Then, in recent years, WWE has launched initiatives such as Be A Star which is an anti-bullying programme of events which promote tolerance and inclusion. Many WWE Superstars even got involved in the LGBT charity campaign No H8. This was, for me, pretty remarkable as it was the first time WWE really ever gave a nod to its LGBT fans. And to have two executives like Triple H and Stephanie McMahon do it sent a clear message that WWE was becoming more inclusive. This was then reiterated by support now-released wrestler Darren Young received when he came out. However, it was given a caveat that Young’s on-screen character “is not gay” but that there may be a change in future. This, however, did not happen and sadly Young was released 4 years later (likely due to a lack of creative ideas for Young rather than his coming out).

NO H8 Campaign

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Cut to: Wrestlemania. Prior to the event, WWE Superstar and Twitter Thirst Trap Finn Balór announced that he was releasing a new t-shirt. This shirt would colour his logo with LGBT colours and a percentage of the funds would go to GLAAD, an American LGBT charity. This was the first time WWE would be showing pride colours (no, the Ultimate Warrior’s rainbow tassels don’t count). I marvelled at such an amazing gesture and was thrilled. Then… Wrestlemania. There was a pre-show Women’s Battle Royale match in which up and coming superstar Sonya Deville took part. Her usual outfit is all-black as a symbol of her fierce aggression. However, this time, she had donned white with rainbow colours. Sonya had previously tweeted praise Finn Balór’s t-shirt initiative and also came out as the WWE’s first openly-lesbian Superstar.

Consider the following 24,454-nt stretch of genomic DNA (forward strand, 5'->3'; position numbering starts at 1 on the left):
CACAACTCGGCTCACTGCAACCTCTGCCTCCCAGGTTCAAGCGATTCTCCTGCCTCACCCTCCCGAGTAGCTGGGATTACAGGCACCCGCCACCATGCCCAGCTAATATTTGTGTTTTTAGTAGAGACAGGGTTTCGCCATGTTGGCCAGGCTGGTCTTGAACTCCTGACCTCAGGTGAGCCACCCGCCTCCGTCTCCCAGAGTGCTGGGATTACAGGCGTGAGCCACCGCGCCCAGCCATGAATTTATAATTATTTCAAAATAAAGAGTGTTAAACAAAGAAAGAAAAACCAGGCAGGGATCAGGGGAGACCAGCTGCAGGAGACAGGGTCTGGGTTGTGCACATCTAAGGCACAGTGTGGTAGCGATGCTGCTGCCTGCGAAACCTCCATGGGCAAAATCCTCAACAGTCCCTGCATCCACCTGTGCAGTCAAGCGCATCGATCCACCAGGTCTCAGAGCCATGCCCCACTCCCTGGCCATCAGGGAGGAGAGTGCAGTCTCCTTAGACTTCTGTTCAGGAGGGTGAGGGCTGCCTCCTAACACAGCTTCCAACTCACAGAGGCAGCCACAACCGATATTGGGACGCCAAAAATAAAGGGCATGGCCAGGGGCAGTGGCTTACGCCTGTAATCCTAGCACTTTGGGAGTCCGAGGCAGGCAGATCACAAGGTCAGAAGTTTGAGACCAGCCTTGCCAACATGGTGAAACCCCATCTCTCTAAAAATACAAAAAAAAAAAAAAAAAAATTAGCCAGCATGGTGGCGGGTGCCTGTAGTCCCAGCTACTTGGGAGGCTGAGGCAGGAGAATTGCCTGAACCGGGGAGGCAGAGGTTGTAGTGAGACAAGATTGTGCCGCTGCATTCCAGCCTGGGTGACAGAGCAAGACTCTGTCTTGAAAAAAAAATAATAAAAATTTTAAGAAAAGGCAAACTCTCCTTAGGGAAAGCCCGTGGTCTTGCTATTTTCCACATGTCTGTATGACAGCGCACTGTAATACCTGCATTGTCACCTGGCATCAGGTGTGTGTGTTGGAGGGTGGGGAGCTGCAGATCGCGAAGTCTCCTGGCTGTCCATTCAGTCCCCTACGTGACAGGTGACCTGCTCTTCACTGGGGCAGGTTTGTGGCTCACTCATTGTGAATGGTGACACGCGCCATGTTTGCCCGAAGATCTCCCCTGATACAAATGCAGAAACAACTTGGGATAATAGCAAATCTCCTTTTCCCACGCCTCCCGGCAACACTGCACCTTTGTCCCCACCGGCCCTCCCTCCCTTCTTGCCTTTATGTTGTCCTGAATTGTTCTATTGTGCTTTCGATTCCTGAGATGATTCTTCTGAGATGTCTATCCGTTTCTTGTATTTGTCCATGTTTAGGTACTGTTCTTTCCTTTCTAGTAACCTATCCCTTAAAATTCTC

Then came Finn’s match. Finn was joined in his entrance by local New Orleans LGBT community members. He was wearing the rainbow shirt, had the rainbow logo on his trunks and a rainbow running down the back of his boots. This was something WWE has never seen before and it was remarkable. Finn is a hugely popular talent and to support LGBT in a brand like WWE has worldwide significance. Let alone, it was his Wrestlemania debut. I am not afraid to say, it got me emotional because I thought about how it would’ve felt for 7-year-old me to have seen Finn entire in rainbow colours rather than hearing the word faggot.

I truly hope this is a turning point to how WWE approached its LGBT fans. We are a valid part of the WWE Universe and to have this representation on their biggest show is a monumental step forward and an overwhelming gesture. I truly hope Finn, Sonya and the WWE know what an important moment that was for LGBT fans. I hope this continues and doesn’t get sidelined into a gimmick. We need an openly LGBT character, LGBT storylines and a commitment from WWE that is will continue to show its Pride.

 

Opinions expressed in this article may not reflect those of THEGAYUK, its management or editorial teams. If you’d like to comment or write a comment, opinion or blog piece, please click here.

Opinions expressed in this article may not reflect those of THEGAYUK, its management or editorial teams. If you'd like to comment or write a comment, opinion or blog piece, please click here.